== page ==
Research says people initially feel less in control after breakups

Romantic relationships and perceptions of control are closely related; for instance, research points to a connection between perceptions of control and higher levels of relationship satisfaction.
Research says people initially feel less in control after breakups

WASHINGTON: A new analysis of individuals who experienced various types of relationship loss found that these experiences were connected with several patterns of short- and long-term sense of control following the loss.

These findings were published in the open-access journal PLOS ONE by Eva Asselmann of the HMU Health and Medical University in Potsdam, Germany, and Jule Specht of the Humboldt-Universitat zu Berlin, Germany. A greater perceived sense of personal control over one's life has been linked to better health and well-being, according to prior research.

Romantic relationships and perceptions of control are closely related; for instance, research points to a connection between perceptions of control and higher levels of relationship satisfaction. Less is understood, however, about potential connections between changes in perceived control and the end of a relationship.

Asselmann and Specht examined data from three-time points in a multi-decade study of German households to shed new light. In particular, they evaluated changes in perceived control for 1,235 people who experienced separation from their partner, 423 who divorced, and 437 whose partners passed away using yearly questionnaire results from 1994, 1995, and 1996.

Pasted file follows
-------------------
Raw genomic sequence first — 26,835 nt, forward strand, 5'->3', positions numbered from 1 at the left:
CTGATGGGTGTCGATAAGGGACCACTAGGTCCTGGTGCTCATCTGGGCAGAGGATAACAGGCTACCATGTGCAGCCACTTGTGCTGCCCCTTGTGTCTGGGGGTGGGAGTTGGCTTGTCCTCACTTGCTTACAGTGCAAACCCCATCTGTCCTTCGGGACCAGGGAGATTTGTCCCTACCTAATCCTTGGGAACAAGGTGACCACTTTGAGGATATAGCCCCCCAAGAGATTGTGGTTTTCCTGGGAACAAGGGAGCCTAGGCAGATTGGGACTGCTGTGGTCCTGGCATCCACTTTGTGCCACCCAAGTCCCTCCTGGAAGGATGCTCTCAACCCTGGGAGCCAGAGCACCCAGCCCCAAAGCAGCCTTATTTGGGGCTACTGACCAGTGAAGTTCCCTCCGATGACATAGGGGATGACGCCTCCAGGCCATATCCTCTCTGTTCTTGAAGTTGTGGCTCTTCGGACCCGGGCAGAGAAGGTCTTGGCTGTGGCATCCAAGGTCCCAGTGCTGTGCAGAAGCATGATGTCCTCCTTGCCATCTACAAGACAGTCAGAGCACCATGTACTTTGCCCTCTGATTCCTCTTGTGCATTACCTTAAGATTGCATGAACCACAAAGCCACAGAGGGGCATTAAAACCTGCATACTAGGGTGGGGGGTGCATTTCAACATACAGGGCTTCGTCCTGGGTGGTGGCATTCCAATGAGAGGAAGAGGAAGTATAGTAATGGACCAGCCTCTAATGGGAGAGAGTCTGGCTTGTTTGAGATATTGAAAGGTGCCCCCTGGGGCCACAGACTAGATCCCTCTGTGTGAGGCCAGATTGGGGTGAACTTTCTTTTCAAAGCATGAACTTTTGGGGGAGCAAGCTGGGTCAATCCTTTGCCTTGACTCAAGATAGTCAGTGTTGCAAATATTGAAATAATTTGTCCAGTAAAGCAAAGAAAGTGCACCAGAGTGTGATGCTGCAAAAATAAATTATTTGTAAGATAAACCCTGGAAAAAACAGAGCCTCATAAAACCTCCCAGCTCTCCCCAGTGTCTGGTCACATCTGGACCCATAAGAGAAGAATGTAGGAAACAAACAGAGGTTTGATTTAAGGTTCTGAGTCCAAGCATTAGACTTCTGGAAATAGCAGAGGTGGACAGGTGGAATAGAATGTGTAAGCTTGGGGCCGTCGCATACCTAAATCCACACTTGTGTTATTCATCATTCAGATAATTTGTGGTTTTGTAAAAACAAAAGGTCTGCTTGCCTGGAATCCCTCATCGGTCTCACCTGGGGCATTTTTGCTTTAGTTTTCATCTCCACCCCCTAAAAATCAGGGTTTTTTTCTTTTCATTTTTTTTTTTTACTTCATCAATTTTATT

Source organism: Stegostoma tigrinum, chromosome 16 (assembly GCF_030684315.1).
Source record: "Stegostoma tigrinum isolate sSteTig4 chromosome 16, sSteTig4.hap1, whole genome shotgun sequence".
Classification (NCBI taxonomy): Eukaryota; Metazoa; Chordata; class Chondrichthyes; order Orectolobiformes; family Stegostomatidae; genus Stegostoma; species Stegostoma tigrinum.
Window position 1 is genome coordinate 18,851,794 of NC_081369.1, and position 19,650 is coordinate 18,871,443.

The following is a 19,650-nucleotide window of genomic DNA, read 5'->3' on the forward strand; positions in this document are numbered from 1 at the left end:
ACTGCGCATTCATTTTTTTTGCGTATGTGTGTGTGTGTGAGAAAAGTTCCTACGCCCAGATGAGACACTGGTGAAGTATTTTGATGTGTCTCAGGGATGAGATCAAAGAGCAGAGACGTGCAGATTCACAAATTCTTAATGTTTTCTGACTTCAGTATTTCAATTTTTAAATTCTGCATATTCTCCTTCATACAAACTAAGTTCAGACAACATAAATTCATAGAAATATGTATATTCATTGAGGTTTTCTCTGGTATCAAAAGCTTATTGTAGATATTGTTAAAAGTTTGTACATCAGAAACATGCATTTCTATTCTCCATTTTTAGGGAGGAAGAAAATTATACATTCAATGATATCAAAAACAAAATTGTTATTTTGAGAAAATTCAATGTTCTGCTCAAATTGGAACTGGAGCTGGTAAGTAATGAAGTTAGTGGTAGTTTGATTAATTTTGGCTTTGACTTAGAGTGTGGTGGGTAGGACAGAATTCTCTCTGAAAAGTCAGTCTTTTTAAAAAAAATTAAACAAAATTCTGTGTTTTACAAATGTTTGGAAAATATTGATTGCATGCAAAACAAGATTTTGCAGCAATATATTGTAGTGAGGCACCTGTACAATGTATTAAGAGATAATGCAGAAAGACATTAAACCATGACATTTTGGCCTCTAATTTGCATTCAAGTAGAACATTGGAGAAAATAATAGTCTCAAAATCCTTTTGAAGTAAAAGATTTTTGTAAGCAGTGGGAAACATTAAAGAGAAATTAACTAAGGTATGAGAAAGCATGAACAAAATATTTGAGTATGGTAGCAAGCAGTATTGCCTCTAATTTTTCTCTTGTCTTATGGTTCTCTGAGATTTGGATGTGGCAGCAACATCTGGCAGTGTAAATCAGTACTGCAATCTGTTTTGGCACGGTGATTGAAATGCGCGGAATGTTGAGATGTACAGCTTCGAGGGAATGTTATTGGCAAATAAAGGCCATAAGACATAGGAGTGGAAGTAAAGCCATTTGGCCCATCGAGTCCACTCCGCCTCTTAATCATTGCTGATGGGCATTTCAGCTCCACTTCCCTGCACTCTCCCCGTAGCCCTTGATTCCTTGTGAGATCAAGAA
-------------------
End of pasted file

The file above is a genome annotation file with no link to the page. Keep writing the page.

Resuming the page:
According to a statistical analysis of the questionnaire's results, people who experienced separation from their partner generally reported lower levels of perceived control in the first year following the separation, which gradually increased in later years.

Younger people had more control than older people, while women were more likely than men to experience a decline in control after separation. People who lost partners reported an overall rise in perceived control during the first year after the loss, followed by a sustained increase over the year prior to the death.

However, younger people suffered more negative effects from partner death on their sense of control compared to older people. No connections between divorce and the analysis findings. Future studies are encouraged to follow people who have not yet experienced relationship loss and assess how changes in perceived control are affected by a loss. They also demand an investigation into the mechanisms underlying changes in perceived control following a loss.

The writers also said: "Our research suggests that, at least in terms of certain personality traits, people can occasionally grow from stressful experiences. Participants in our study grew more and more convinced that their actions could affect their life and future in the years following the loss of a romantic partner. Because of their experience, they were able to overcome obstacles and live independently, which helped them develop."

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